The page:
Nowadays, I come to class and give a puzzle, but everyone has already heard the puzzle with its solution. How can I train my students to think?

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One Comment

  1. Georgiy Kuznetsov:

    Two weeks ago I came across this post and realized that I had a new kind of puzzles. I just did not think in this direction. So I tried to post a comment, but the script was broken. I wrote to the blogger couple times, but the email account appeared to be disconnected either.

    Several days ago I posted the link to few demo puzzles on https://www.reddit.com/r/puzzles/. This group is not very active, some members expressed interest, nobody could solve anything this far. Today I found the commenting script working and went on to post this.

    Now, since I did it on Reddit, may I quote my posting? Thank you for your kind permission.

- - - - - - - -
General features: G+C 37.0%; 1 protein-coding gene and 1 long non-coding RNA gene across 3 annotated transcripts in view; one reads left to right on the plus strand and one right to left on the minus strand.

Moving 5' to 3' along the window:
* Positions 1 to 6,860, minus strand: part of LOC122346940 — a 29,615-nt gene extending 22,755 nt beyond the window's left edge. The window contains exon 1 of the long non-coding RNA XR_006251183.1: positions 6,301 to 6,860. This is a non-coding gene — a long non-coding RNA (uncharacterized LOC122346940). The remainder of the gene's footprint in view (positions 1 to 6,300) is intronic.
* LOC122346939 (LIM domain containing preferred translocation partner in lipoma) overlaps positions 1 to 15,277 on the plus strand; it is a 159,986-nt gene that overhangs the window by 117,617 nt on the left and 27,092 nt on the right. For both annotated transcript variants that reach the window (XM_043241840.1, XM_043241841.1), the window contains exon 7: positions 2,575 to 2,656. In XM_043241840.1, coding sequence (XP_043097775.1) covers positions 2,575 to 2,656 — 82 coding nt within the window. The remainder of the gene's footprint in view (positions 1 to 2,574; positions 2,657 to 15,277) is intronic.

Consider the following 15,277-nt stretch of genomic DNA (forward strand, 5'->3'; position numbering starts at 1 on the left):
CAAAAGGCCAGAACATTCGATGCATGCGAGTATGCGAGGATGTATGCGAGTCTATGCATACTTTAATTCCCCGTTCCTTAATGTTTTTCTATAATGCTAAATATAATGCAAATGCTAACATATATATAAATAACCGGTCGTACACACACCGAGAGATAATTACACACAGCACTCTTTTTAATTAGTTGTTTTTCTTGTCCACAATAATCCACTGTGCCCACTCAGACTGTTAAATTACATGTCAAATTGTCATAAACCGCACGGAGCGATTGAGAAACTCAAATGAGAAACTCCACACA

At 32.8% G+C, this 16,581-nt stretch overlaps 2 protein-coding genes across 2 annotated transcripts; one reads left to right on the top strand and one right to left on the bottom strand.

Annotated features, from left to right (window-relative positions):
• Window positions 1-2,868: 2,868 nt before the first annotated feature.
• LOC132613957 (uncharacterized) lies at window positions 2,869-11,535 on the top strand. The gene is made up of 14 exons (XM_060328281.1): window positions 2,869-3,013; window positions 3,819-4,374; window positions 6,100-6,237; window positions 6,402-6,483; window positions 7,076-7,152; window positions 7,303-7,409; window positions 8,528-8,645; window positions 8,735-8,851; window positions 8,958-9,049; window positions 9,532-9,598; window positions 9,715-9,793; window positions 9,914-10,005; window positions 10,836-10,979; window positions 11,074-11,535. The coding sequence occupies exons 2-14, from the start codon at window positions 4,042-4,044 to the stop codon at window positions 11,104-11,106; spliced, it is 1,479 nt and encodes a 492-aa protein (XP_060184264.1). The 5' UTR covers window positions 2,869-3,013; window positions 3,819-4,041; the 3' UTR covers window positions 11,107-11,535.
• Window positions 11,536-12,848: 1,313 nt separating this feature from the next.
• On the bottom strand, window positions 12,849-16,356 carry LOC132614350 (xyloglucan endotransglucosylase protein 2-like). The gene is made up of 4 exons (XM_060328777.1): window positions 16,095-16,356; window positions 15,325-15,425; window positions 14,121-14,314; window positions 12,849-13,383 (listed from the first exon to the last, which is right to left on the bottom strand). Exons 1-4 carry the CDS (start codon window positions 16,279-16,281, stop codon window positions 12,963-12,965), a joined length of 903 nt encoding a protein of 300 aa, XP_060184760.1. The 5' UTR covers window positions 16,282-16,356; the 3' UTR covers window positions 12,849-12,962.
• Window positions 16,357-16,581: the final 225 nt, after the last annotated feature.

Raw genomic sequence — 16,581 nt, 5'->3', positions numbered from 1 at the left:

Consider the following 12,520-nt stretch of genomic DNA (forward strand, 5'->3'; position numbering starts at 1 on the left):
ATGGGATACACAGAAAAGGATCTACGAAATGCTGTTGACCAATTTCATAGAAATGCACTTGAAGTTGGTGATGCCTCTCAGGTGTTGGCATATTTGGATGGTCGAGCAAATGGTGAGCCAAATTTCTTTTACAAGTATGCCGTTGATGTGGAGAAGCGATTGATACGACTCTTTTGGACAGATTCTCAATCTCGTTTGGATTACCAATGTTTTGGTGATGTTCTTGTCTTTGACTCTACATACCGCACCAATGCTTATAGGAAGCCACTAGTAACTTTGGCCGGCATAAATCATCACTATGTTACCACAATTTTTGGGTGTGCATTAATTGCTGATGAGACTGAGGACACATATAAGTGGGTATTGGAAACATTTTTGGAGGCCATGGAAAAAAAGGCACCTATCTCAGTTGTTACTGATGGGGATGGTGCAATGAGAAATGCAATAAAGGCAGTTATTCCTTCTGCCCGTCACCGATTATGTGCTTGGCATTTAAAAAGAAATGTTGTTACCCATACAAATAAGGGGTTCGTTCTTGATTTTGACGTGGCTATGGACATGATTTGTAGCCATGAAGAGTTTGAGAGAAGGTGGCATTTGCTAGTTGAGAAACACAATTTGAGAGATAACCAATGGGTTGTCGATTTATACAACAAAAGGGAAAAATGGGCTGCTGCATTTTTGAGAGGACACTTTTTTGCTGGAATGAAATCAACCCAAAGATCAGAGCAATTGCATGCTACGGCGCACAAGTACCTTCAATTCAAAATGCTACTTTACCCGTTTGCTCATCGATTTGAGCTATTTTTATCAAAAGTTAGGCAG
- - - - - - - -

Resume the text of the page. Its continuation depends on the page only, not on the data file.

Disclaimer: I neither sell anything, nor profit from any sales. I have no products or services to offer. I made some demos and prototypes, and I am seeking feedback. My software is 100% my JavaScript, no third party scripting, no ads, no user information collected and no money making by any mean.

    I think came across an entirely new kind of puzzles. I am not in this business, so I decided to bring it to your attention.

    I created a computer toy, which was supposed to be a construction set for temporospatial patterns. Those are the patterns unfolding and repeating in time.

    The toy (named [FIREPEGS](http://firepegs.com)) was very simple, and I thought it would be easy. Soon I realized it could be a puzzle. I could show a pattern and challenge another user to produce it.